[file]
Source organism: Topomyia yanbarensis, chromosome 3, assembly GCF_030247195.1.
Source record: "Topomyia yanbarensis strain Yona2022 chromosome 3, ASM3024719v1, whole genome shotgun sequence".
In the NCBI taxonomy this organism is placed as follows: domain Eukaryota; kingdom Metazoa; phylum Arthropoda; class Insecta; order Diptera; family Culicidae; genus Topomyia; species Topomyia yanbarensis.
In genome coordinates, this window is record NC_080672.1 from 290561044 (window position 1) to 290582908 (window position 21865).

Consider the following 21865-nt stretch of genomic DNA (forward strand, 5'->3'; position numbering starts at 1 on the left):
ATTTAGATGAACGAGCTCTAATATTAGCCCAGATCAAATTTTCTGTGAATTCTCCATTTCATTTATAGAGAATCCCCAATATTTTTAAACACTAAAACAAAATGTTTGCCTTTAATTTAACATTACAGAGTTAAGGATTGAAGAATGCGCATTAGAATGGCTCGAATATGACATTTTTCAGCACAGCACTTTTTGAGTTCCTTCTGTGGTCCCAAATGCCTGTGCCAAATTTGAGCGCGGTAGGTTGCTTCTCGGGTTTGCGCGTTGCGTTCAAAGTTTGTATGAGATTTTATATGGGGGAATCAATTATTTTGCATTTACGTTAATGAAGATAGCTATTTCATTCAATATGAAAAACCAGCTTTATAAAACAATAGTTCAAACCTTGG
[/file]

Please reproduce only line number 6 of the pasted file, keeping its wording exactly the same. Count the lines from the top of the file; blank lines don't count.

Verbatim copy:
ATTTAGATGAACGAGCTCTAATATTAGCCCAGATCAAATTTTCTGTGAATTCTCCATTTCATTTATAGAGAATCCCCAATATTTTTAAACACTAAAACAAAATGTTTGCCTTTAATTTAACATTACAGAGTTAAGGATTGAAGAATGCGCATTAGAATGGCTCGAATATGACATTTTTCAGCACAGCACTTTTTGAGTTCCTTCTGTGGTCCCAAATGCCTGTGCCAAATTTGAGCGCGGTAGGTTGCTTCTCGGGTTTGCGCGTTGCGTTCAAAGTTTGTATGAGATTTTATATGGGGGAATCAATTATTTTGCATTTACGTTAATGAAGATAGCTATTTCATTCAATATGAAAAACCAGCTTTATAAAACAATAGTTCAAACCTTGG